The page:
Shortly after the nullification of Roe v. Wade, I received an email from one of my blog readers that complained about how the Bible seems so anti-woman. She wanted me to reinterpret the Torah in favor of women.
I would love to do that, but in the Old Testament, women are usually considered property. My reader would do better discussing her issue with a rabbi, a female one. I know this: my Jewish female friends are strong, independent women.
Because I’m not Jewish, I don’t spend much time in the Old Testament. I know it has wonderful sayings, great quotations, and tells the history of Judaism, which is also the history of Jesus, but I’m a New Testament Follower, so that’s where I look for my guidance.
I admit that in some of the New Testament, women are second-class citizens and/or simply property as well. I don’t like that. I think both Paul and Jesus give me good answers.
I am not a fan of Paul, but he was important in the growth of Christianity. However, he lived two thousand years ago when his world was flat with three tiers and Yahweh on top. That’s not my world. But Paul wrote some ideas that still resonate. In Galatians 3:28, he wrote, “There is neither Jew nor gentile, male or female, for you are all one in Christ Jesus.” My take is that women are equal. Paul also had many women friends who were leaders early on in his movement. Unfortunately, he negated women being equal when he stated that women should be submissive in church and at home. So much for Paul. He isn’t my Christ.
I know that Jesus placed women in leadership positions. Unfortunately the early church (men) were (and still are) threatened by women and have eradicated much of the information stating that Jesus used them in leadership positions. I’ll admit most often the New Testament often portrays women as inferior, as property.
In the Great Commandment, quoted from the Old Testament, Jesus states that Followers are to love God, neighbor, and self. He uses the word agape, which means unconditionally—that includes men and women. These words are my marching orders, consequently; there is not a doubt in my mind that women are equal to men, maybe even stronger.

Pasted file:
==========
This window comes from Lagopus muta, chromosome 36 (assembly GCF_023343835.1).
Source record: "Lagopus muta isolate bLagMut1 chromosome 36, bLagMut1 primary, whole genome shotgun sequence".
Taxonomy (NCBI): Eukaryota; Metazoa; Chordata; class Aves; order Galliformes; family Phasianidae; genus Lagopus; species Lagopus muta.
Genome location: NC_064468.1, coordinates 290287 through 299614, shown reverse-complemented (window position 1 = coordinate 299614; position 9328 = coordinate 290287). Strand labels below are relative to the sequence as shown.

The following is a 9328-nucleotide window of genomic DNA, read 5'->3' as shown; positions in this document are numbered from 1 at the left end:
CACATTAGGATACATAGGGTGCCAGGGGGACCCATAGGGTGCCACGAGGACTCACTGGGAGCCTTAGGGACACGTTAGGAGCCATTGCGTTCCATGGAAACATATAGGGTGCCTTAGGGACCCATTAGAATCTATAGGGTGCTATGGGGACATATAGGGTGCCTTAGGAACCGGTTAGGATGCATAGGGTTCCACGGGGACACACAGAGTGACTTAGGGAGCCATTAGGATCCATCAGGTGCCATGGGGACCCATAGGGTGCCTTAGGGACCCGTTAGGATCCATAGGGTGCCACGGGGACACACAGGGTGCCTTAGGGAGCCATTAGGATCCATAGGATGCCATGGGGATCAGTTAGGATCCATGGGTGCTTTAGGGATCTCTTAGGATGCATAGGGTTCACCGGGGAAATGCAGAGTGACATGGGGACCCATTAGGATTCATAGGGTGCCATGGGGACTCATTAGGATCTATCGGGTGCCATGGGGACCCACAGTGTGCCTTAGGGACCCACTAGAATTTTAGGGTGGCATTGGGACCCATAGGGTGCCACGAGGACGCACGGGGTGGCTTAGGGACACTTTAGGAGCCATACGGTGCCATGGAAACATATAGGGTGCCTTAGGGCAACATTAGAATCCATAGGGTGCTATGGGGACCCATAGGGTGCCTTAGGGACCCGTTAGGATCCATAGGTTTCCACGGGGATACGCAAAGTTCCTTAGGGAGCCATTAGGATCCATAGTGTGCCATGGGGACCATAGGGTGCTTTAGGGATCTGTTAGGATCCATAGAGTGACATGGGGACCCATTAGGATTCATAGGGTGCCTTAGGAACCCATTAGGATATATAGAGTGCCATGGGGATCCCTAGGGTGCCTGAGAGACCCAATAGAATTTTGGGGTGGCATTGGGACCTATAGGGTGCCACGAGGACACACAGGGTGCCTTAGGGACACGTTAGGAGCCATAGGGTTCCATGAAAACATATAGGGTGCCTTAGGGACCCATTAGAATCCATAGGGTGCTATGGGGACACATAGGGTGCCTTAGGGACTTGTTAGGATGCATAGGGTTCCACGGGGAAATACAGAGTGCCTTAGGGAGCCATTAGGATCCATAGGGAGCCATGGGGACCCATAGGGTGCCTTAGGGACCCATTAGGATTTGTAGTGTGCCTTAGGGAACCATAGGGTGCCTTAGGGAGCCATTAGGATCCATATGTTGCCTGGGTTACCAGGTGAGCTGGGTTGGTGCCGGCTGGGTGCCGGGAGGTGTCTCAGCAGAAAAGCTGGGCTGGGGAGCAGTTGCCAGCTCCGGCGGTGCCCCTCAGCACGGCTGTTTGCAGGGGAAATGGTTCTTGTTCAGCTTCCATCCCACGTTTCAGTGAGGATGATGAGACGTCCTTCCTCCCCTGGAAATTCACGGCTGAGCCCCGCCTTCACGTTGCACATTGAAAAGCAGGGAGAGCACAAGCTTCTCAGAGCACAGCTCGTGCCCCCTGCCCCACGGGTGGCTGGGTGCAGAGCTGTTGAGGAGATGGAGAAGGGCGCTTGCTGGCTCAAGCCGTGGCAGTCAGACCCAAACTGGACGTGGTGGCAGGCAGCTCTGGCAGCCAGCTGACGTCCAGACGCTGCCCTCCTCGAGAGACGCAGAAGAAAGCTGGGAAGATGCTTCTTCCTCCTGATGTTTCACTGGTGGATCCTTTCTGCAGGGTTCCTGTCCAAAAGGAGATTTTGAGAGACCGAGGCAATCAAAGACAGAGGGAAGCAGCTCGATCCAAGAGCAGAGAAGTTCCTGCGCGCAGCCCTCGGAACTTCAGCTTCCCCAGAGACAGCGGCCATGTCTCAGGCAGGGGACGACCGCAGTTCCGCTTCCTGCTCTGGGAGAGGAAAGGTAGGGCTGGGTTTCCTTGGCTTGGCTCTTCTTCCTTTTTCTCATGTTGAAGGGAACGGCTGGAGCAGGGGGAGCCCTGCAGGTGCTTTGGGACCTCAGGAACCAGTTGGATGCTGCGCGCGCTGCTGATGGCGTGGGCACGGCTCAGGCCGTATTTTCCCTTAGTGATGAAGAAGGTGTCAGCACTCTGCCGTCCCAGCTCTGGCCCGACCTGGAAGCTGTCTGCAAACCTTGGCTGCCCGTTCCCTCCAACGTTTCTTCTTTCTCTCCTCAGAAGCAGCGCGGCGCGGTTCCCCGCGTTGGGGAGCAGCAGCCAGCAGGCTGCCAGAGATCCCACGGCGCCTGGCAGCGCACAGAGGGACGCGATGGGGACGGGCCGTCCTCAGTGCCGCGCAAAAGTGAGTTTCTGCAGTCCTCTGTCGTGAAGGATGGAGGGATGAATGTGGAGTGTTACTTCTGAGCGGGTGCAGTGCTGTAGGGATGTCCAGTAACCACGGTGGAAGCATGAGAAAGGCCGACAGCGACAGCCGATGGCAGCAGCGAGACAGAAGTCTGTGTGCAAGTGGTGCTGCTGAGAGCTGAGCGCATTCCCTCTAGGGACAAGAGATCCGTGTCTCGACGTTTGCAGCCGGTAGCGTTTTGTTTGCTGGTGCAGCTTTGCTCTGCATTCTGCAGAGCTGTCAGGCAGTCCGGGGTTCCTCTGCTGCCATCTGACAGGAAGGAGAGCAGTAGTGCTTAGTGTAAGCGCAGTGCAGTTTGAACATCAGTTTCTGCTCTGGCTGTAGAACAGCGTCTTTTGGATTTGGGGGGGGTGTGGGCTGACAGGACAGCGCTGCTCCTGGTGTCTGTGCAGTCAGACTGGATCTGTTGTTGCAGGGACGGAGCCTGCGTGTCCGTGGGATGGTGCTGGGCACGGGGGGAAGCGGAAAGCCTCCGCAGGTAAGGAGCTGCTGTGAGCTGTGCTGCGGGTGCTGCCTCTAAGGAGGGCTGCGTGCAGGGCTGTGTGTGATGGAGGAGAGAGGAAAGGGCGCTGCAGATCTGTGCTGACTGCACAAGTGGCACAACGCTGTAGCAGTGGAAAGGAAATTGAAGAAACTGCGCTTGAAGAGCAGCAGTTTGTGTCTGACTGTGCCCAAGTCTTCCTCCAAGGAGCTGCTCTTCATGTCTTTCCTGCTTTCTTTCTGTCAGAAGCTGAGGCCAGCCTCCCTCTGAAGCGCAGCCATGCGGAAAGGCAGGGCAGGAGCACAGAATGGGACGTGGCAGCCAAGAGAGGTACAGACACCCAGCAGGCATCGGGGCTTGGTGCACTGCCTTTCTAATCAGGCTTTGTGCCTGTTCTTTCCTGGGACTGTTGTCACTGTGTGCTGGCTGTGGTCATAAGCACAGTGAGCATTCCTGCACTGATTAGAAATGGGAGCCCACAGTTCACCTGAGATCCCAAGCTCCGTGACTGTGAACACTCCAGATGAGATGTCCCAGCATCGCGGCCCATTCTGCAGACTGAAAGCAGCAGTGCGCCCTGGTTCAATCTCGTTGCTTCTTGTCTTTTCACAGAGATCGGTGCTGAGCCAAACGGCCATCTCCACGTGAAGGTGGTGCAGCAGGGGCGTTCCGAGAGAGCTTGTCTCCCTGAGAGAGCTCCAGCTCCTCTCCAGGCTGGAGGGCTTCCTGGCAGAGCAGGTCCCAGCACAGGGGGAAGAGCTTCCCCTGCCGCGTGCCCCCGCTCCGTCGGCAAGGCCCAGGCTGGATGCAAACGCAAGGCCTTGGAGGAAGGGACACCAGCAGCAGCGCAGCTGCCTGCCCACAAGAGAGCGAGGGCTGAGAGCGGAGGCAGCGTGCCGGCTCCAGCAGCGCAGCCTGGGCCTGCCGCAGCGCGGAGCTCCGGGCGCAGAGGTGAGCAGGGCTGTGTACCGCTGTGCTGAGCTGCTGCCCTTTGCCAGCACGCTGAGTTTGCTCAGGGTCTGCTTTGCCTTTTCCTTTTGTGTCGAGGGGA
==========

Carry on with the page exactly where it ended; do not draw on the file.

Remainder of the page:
To my women readers and all women wanting to be emancipated (again): you have to lead this battle. First, you must lead by example: Stop going to churches that consider you second-class citizens. Don’t work for companies that underpay and overwork women. Demonstrate weekly against SCOTUS or any elected officials who won’t codify abortion rights for all women. Demand equality from all men and make sure they suffer consequences if they don’t.
I promise, if you lead the way, I’ll follow. Just tell me what you want me to do. There couldn’t be a better time than now. The troops are restless and ready to go.
Peace Love Joy Hope
Photo by Alex Motoc on Unsplash
6 thoughts on “Women Have to Lead”
Love this, Bil! No wonder why KevMo’s PUT A WOMAN IN CHARGE is my anthem. In the 35+ years of our friendship, I’ve never known you to waiver on this issue!
Roll on roll on roll on
Your comments are spot on. “Women Have to Lead” is a movement waiting to happen. Thanks Bil, for calling our attention to some steps we can take to address misogynistic thinking. It’s a long-entrenched systemic problem. Your suggestions are much appreciated.
Love this, Bil. Miss you! ❤️
I couldn’t agree more. My church began ordaining women over twenty years ago and I was one of the first. Like the man, we had to take the courses that qualified us to lead. We took ours by correspondence since our seminary is in Lamona, Iowa. I was pastor, an elected position, at my church for over ten years.
I also am not a fan of the Old Testament.